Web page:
Word of mouth, brand loyalty, acculturation and the American Jewish consumer
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Podoshen, Jeffrey Steven
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Purpose – The intent of this article is to explore if there is a difference between American Jewish consumers and American non-Jewish consumers in the use of word of mouth and brand loyalty in response to the purchase of durable goods (automobiles). Additionally, this article aims to explore if there is a difference in the use of word of mouth and brand loyalty among American Jews with differing levels of acculturation. Design/methodology/approach – This article utilizes survey data obtained from over 400 respondents with analysis performed using regression and chi-squared analysis. Findings – This study shows no significant difference in brand loyalty and word of mouth between all American Jews and American non-Jews, however, a significant difference between highly acculturated American Jews and low-acculturated American Jews was found. Practical implications – The article helps firms plan their marketing strategy in terms of how they will utilize word of mouth where American Jewish consumers comprise a significant part of the target market. Additionally, this research helps firms understand the context of brand loyalty in terms of looking at ethnic groups. Originality/value – Little research on Jewish consumer acculturation has been published in the last 25 years. The spending power of the American Jewish consumer is significantly larger than that of the rest of the American population, which makes the study of this group particularly valuable.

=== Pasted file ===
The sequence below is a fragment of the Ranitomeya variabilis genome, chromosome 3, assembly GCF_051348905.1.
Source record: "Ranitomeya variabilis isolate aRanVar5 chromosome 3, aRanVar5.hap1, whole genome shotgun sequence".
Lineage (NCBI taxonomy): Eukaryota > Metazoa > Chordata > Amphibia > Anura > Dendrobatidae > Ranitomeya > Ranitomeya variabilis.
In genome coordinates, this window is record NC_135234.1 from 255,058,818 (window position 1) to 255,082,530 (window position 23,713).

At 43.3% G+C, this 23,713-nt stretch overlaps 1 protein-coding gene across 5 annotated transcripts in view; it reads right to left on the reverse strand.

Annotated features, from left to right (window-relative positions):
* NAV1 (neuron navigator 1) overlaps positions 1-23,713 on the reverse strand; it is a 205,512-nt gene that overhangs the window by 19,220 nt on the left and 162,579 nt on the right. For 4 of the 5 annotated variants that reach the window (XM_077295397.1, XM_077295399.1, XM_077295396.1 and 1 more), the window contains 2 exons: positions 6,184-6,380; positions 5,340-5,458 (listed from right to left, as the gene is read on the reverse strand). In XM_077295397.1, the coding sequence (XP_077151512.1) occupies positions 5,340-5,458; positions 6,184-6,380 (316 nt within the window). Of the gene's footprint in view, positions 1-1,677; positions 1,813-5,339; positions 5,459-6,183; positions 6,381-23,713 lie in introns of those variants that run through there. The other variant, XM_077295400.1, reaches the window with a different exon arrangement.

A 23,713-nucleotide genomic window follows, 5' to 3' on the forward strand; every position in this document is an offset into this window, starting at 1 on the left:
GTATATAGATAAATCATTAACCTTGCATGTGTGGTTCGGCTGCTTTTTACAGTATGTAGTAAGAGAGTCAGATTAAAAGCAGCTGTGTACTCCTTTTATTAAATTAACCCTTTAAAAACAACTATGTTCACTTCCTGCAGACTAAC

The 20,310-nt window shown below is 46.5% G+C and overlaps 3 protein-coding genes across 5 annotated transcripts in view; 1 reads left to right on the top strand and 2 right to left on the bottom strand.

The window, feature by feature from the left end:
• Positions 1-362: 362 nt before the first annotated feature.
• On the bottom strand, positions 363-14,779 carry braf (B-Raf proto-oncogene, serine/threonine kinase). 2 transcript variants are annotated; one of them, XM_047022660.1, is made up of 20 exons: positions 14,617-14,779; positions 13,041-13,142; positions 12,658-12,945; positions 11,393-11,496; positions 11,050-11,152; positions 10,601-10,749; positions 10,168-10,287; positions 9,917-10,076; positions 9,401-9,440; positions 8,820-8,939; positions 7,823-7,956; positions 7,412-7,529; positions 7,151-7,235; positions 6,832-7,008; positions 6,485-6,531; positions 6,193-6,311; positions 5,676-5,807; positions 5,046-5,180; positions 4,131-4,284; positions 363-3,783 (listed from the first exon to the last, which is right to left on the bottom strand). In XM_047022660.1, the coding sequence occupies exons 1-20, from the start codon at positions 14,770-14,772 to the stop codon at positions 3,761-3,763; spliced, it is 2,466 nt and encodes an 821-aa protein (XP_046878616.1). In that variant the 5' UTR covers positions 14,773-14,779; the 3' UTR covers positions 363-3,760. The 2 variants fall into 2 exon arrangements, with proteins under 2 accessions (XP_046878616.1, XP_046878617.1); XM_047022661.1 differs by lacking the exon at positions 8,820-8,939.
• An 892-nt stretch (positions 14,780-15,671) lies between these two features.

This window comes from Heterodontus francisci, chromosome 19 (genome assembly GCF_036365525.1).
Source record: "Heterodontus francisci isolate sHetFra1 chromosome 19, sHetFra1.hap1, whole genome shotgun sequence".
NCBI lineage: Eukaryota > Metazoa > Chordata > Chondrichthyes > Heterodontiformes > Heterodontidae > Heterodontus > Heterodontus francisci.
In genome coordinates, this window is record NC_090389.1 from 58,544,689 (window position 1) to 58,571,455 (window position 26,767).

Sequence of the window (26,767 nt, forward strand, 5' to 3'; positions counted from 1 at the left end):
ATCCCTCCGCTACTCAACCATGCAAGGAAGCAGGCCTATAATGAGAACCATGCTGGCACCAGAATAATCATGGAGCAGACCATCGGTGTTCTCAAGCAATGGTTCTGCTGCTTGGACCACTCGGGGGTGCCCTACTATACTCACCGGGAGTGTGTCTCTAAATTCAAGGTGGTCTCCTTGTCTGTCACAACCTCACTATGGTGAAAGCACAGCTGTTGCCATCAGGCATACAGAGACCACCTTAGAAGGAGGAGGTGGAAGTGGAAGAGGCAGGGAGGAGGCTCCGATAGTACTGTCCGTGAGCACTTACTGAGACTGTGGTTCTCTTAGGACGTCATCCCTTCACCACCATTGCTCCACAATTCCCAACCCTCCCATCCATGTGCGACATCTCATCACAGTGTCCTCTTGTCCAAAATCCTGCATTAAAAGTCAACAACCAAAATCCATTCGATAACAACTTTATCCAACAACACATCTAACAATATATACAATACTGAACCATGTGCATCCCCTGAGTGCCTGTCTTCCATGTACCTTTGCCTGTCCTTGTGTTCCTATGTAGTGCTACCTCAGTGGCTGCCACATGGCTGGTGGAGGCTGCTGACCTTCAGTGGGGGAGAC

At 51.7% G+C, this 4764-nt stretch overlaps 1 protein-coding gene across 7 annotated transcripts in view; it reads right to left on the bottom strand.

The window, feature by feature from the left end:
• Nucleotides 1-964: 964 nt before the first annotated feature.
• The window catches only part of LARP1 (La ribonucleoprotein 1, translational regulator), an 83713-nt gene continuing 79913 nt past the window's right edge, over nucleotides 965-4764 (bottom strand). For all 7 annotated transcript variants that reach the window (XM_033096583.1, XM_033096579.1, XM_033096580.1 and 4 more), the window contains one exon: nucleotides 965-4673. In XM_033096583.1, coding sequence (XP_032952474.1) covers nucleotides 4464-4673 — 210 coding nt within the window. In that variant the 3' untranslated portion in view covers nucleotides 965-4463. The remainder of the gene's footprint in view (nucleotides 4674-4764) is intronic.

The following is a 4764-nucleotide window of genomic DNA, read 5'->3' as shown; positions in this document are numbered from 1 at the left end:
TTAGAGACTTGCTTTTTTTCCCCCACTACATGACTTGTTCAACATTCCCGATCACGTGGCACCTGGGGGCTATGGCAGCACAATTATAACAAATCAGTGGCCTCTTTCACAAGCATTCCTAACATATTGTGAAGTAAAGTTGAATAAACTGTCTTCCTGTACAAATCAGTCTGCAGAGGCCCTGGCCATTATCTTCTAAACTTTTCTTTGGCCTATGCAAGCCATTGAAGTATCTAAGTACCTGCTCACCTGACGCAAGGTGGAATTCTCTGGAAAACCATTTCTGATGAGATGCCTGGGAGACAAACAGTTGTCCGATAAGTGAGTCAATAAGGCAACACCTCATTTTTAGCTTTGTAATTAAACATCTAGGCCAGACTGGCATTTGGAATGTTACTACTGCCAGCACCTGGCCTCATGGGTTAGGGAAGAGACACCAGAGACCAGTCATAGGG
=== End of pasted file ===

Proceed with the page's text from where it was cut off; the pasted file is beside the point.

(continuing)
Postprint (17 p.) This is a postprint (.pdf) of an article published in the Journal of Consumer Marketing. © Emerald Group Publishing Limited.